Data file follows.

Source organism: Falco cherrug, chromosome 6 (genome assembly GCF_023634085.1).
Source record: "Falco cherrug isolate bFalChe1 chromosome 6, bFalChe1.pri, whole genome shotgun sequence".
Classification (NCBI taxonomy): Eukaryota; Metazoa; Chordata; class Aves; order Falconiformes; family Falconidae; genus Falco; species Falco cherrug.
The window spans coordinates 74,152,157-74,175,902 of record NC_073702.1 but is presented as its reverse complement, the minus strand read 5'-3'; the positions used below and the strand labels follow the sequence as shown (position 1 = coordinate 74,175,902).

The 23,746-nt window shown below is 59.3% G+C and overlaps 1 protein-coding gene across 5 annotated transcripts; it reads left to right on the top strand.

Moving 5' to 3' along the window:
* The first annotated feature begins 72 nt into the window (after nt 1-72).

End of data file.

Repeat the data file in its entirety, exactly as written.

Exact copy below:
Source organism: Falco cherrug, chromosome 6 (genome assembly GCF_023634085.1).
Source record: "Falco cherrug isolate bFalChe1 chromosome 6, bFalChe1.pri, whole genome shotgun sequence".
Classification (NCBI taxonomy): Eukaryota; Metazoa; Chordata; class Aves; order Falconiformes; family Falconidae; genus Falco; species Falco cherrug.
The window spans coordinates 74,152,157-74,175,902 of record NC_073702.1 but is presented as its reverse complement, the minus strand read 5'-3'; the positions used below and the strand labels follow the sequence as shown (position 1 = coordinate 74,175,902).

The 23,746-nt window shown below is 59.3% G+C and overlaps 1 protein-coding gene across 5 annotated transcripts; it reads left to right on the top strand.

Moving 5' to 3' along the window:
* The first annotated feature begins 72 nt into the window (after nt 1-72).